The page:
While she says she ‘kept one eye’ on the major women’s races in 2018, she has felt cut off from a world in which she was immersed for a decade.

That last win in Plouay ‘does feel like a lifetime ago’, she admits. ‘I feel like a different person, so much has changed.’

Does it seem to her that her sport has changed, too?

‘I don’t know. At most races it has seemed like it’s between those two [Van Vleuten and Van der Breggen].

‘At least it’s been good to see that it’s not just one team, Boels-Dolmans, dominating. There seems to be more of a spread.’

Deignan was of course part of that Boels-Dolmans machine until 2018.

She was a big factor in their domination and it’s possible that the more even spread owed something to the 2015 World Champion’s absence.

Last year Canyon-Sram were impressive in the first and last parts of the season, Vos and her WaowDeals team had some success, and Team Sunweb were consistent and arguably the best organised team in the women’s peloton.

But if there were wins for other riders in WorldTour races it was generally because Van Vleuten and Van der Breggen were missing.

Neither was an ever-present. Van der Breggen hardly raced in June and July, while Van Vleuten spent time training at altitude for the races she’d targeted.

Van der Breggen and Van Vleuten are unusual.

Both were allowed time off from racing to prepare for their goals.

While Van Vleuten built her year around two major peaks, at the Giro and Worlds, Van der Breggen skipped the Giro and Women’s Tour as she made the World Championships road race the main focus of her season.

In a sense, women’s cycling is following the same trend as men’s racing, but one difference is that very few have the luxury of being able to sit out periods of racing and go to altitude camps, as the top male riders now routinely do.

Most of the female professionals who ride WorldTour races did around 50 days of racing in 2018. Van der Breggen ‘only’ raced 32 days.

‘It’s definitely becoming more and more professional, just like men’s racing,’ says Deignan.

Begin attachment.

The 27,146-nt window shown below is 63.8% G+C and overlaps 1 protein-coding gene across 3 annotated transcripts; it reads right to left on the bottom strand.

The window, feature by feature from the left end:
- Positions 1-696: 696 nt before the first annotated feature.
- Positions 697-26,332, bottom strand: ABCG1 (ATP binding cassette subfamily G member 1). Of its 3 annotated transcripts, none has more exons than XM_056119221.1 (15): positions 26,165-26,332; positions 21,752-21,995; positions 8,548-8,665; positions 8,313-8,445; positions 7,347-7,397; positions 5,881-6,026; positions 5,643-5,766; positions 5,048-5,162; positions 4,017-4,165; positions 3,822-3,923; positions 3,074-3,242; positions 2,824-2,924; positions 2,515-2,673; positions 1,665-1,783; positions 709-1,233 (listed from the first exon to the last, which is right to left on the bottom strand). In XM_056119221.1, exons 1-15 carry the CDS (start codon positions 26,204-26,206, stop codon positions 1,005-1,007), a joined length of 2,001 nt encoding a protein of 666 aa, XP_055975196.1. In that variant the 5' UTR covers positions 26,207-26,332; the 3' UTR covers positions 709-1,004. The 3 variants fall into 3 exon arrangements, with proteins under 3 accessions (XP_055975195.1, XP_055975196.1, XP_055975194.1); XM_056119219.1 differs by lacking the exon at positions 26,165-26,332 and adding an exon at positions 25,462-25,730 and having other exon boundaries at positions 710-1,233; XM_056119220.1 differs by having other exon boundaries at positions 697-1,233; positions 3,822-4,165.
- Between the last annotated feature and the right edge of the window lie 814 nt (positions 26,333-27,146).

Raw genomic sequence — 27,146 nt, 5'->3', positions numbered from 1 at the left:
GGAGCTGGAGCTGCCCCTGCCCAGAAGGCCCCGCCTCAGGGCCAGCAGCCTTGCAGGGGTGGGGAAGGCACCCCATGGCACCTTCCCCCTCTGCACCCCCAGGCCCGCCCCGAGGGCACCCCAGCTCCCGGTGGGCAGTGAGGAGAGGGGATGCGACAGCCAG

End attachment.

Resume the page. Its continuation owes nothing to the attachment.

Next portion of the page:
‘But taking time out is also really important, and I think that’s partly how those two [Van Vleuten and Van der Breggen] have been able to be at such a high level.

‘But if you’re an all-rounder who’s successful it’s very difficult to take time out.

‘For years Vos was dominant in every race and she never took time out, but it did catch up with her eventually.’

Trek to glory?

Deignan will return in 2019 in the navy blue and white of a new team, Trek-Segafredo.

They have put together a strong and international line-up, with 10 different nationalities in their 13-rider squad, which includes Elisa Longo Borghini, Audrey Cordon-Ragot and Lotta Lepistö, plus the experienced Trixi Worrack and Ellen van Dijk.

Also on the roster are young prospects Abi Van Twisk and Letizia Paternoster.

On paper, this looks the equal of any other team, including Boels-Dolmans.

The only question is whether they have enough winners.

Longo Borghini is consistently one of the strongest riders in the world, but lacks a finish.

Lepistö is a sprinter who on her day can win big races.

Then there is Deignan, of course, who is a proven winner.

But she doesn’t see her new team emulating her previous team.

‘It’s a lot to ask a brand new team to dominate,’ she says.

‘It takes time. You need to build up the trust and learn how to spread leadership. There’s certainly no pressure.

‘But we want to be competitive. We had better be competitive!

‘I know all my new teammates pretty well,’ she adds.

‘I’ve ridden with Ellen, but not many of the others, and not with Longo Borghini.

‘But I think Elisa and I can complement each other well. We should be a good combination because she’s often at the pointy end of races but doesn’t have the best kick.

‘I hope that she’ll have more opportunities to win.’

One of the more radical moves by the new team, in a sport in which the management positions are still mainly held by men, is to appoint two female directeurs sportif.

There aren’t many more respected figures in women’s racing than Ina Teutenberg, who won more than 200 races during her career, and Giorgia Bronzini, a World Champion on both road and track.